It might be a form of matter. This initially seems just plain wrong -- the very phrase "mind over matter" shows that intuitively we put the two in different categories. But intuition or folk psychology has a history of being wrong, and in fact there's a whole theory (initiated but now disparaged by philosophers, but still accepted as a given by many neurophysiologists) which essentially says that consciousness just IS the working brain. That's known as Psychoneural Identity Theory, rebranded by Francis Crick as "The Astonishing Hypothesis." For my taste there are rather too many holes in this idea. Not only does it intuitively seem wrong, it also demands that the matter making up conscious brains should somehow have radically different properties from the matter making up rocks, or tables, or speed-boats -- or single neurons kept alive in a dish, or recently deceased whole brains -- or even living brains that have been anesthetized. But none of the measurement techniques we have available can find any difference between the atoms and molecules that make up these various entities. So I don't find that theory at all satisfying. What are the other possibilities?
Consciousness might be "a process, not a thing." This one is called functionalism, and it's espoused by most psychologists. There have been huge debates about the validity of functionalism as a paradigm. As far as I can see it's fine for experiments designed to look at the processes underpinning cognition, but no good at all for studying consciousness. This makes it unsurprising that psychologists in general are functionalists, because it is only relatively recently that the discipline of psychology emerged from under the yoke of behaviorism, which basically denied the existence of consciousness altogether. Those psychologists who do now study consciousness tend to espouse functionalism because the father of psychology William James rightly pointed out that consciousness changes on a time scale of fractions of seconds. Things don't change on a time scale of fractions of seconds. Processes, or streams (as in ‘the stream of consciousness’) do.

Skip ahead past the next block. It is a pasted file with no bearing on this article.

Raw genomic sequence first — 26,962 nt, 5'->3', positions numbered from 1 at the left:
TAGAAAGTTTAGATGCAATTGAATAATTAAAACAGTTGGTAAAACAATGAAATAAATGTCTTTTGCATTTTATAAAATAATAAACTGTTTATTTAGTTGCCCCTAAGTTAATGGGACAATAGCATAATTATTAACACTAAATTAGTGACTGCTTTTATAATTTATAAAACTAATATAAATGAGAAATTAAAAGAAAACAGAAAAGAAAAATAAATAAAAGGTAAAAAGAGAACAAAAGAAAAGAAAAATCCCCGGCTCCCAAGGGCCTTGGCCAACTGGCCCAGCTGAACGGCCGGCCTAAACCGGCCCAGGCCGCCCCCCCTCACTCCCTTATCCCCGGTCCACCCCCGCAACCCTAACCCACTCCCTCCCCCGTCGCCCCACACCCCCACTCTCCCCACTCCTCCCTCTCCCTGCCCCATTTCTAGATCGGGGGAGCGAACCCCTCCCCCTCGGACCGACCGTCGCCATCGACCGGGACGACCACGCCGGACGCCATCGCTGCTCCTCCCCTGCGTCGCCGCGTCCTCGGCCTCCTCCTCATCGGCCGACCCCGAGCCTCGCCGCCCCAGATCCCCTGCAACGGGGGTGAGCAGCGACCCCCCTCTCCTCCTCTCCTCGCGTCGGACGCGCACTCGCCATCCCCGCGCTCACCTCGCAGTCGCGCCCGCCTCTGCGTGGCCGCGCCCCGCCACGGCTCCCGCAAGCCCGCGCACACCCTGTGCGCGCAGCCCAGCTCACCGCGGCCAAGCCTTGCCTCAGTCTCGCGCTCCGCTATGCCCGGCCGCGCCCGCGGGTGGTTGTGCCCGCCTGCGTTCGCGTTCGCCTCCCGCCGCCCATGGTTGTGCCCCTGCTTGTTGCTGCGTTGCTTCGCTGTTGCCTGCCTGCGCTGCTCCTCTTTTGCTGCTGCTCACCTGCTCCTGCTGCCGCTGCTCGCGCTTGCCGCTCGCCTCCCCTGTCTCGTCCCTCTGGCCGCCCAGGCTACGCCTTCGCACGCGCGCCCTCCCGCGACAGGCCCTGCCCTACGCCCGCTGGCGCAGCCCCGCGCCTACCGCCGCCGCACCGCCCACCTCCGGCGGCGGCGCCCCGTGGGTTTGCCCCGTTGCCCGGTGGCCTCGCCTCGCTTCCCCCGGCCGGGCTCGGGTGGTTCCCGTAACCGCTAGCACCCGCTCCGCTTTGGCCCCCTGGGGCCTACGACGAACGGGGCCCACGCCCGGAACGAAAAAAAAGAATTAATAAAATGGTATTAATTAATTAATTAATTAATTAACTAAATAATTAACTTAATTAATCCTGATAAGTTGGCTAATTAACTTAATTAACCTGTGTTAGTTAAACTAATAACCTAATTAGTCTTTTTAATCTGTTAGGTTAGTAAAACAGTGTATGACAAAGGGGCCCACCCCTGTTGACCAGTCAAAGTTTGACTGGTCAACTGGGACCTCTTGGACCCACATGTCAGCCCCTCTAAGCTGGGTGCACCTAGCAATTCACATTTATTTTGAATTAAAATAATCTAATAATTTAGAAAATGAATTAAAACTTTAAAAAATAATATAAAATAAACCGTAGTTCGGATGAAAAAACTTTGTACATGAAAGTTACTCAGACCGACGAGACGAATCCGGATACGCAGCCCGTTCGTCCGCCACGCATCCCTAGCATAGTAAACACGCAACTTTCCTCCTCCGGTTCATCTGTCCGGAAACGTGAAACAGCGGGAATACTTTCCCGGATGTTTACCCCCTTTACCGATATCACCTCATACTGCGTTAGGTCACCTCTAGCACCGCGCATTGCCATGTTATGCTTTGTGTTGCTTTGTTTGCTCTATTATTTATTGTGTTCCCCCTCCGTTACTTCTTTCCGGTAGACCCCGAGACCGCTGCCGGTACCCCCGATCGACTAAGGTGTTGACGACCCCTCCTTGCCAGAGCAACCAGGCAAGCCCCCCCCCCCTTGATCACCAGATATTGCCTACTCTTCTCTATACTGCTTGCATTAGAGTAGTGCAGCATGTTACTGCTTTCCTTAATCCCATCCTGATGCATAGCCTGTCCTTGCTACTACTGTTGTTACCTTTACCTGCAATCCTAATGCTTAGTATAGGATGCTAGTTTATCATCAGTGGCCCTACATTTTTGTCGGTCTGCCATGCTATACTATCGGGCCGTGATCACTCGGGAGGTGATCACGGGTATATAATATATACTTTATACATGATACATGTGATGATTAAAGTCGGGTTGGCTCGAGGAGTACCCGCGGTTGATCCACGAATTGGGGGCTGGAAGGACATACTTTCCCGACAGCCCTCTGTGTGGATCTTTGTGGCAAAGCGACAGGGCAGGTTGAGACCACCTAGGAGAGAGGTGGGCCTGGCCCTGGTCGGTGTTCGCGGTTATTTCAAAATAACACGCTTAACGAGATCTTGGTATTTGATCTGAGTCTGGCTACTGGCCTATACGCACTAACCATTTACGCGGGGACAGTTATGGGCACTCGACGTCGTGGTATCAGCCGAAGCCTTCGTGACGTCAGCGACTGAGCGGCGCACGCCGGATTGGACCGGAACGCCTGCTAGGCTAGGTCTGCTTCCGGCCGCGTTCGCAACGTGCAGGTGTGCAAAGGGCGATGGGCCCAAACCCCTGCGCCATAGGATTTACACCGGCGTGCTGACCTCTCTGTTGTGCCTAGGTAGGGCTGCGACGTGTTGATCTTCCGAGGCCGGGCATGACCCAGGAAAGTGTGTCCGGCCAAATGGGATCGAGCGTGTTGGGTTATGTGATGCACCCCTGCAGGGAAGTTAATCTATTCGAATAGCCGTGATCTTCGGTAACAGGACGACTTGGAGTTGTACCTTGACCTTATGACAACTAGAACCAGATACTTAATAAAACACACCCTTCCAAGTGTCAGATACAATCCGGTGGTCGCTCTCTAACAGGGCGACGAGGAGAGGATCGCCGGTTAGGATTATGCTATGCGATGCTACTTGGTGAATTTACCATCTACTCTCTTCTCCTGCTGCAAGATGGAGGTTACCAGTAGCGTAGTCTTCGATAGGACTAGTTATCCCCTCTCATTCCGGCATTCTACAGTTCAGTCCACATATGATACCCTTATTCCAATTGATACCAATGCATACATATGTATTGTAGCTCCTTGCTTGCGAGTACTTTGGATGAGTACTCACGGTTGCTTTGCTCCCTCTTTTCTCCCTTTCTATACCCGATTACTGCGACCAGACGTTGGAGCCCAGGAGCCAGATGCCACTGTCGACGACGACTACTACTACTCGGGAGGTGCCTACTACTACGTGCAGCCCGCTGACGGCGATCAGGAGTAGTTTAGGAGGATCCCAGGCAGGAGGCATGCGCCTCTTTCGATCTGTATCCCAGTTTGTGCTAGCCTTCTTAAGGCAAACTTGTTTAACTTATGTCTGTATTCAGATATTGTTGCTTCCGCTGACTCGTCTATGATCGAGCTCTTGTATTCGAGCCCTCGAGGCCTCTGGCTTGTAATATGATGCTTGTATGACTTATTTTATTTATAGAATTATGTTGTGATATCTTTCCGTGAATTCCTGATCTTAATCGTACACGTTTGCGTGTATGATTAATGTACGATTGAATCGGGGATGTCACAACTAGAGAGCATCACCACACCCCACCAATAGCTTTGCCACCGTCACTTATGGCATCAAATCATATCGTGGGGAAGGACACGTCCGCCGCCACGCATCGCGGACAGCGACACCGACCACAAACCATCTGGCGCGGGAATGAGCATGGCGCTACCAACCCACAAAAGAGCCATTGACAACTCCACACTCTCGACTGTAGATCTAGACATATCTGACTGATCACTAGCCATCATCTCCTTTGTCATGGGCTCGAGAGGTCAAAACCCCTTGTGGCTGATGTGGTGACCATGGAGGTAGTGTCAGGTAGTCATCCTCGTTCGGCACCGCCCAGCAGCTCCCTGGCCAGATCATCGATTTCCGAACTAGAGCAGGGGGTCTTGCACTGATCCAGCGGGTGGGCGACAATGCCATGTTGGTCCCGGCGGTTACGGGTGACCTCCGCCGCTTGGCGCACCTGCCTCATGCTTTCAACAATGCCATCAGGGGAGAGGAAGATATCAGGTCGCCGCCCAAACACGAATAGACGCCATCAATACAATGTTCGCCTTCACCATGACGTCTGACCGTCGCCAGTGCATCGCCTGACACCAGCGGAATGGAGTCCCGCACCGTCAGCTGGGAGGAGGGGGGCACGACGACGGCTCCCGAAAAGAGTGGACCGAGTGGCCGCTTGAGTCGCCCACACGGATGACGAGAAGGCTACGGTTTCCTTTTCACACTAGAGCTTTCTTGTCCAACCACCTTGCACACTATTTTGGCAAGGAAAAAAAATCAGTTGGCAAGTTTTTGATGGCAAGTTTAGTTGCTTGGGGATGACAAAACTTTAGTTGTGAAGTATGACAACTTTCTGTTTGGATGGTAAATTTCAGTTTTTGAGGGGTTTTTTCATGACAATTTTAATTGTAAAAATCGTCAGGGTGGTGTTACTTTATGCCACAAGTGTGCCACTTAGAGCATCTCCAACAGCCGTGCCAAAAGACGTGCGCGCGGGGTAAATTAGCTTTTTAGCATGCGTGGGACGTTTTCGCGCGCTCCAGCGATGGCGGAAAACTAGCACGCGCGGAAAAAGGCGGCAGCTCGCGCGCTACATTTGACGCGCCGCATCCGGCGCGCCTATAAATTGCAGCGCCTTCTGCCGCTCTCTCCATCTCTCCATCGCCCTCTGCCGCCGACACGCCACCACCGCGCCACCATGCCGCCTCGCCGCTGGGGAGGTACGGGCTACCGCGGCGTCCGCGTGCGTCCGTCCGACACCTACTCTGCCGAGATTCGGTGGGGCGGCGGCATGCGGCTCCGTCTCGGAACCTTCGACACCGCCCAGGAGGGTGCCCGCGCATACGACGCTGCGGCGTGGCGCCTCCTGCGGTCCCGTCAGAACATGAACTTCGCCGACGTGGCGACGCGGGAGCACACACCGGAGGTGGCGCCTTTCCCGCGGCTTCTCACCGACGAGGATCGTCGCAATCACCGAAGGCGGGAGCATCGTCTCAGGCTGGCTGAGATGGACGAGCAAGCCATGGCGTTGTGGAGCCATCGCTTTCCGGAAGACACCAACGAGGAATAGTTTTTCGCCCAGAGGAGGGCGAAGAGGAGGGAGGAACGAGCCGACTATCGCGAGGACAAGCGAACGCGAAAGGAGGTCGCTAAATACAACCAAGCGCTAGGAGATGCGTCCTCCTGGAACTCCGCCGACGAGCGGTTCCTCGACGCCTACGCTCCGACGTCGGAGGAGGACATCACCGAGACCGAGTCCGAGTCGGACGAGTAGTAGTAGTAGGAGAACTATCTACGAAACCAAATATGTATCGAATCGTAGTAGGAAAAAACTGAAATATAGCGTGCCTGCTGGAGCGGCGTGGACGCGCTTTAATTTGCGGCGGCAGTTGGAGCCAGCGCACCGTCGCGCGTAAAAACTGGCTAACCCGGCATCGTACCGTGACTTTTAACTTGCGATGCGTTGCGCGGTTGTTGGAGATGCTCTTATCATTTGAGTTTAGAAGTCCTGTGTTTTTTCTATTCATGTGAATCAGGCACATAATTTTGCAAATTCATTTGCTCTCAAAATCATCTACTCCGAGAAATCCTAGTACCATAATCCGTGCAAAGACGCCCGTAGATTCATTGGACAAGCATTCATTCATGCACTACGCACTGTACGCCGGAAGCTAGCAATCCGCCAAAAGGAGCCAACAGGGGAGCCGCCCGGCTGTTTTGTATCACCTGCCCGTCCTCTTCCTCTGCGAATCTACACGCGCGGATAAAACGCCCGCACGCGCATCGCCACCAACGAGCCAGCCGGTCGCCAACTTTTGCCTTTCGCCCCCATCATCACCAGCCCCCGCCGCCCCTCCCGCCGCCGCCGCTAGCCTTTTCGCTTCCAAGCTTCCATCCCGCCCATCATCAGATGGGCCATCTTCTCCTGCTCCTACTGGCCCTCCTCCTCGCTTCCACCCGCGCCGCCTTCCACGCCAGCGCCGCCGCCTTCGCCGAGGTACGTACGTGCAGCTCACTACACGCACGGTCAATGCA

Which brings us to the electromagnetic field theory of consciousness. The electromagnetic fields produced by working brains also change on a time scale of fractions of seconds. But unlike "processes" or "streams," electromagnetic fields are not abstractions -- they're real physical entities. Electromagnetic fields are LIKE things, but they're not material things. They can exist in the same physical space as material things. They're (relatively) easily measured. We know they're generated by functioning brains. We even know how they're generated by functioning brains. So my proposal is that some sorts of spatiotemporal electromagnetic patterns ARE consciousness.
MLU: And you have certainly done your homework with this unique and controversial theory. In your books and papers you have not only provided evidence to back up your thesis, you have also addressed criticism. Briefly, what objections have you encountered, and how have you responded?
SP: Probably the most common objection, the one everybody immediately thinks of, is that external electric or magnetic fields such as those produced by hairdryers, high tension power lines and MRI machines don't have any effects on consciousness. Of course it’s quite true that such external fields do not influence consciousness, but that can be seen as an objection only if you misunderstand the characteristics of the (putatively) conscious fields in the EM field theory of consciousness. In fact the theory specifically predicts that spatially unpatterned fields like those produced by hairdryers and so on will NOT influence consciousness. This is because, to use the terminology of physics, there is no coupling between these fields and the putatively conscious fields generated by the brain. The brain-generated fields are three-dimensional spatial patterns, which simply ride up and down on time-varying but spatially unpatterned external fields like boats on an ocean. In principle, it certainly should be possible to cancel the putatively conscious fields using an external field -- but to do this you would have to impose a external field that was precisely patterned with the inverse of the conscious field's spatial pattern. Since I don't yet know either the exact characteristics of any particular conscious field, or any sufficiently clever means of generating patterned external fields, I can't yet do that test of the theory. But fortunately I've recently realised that there is another method of cancelling the putatively conscious fields, which we'll come to later in the interview.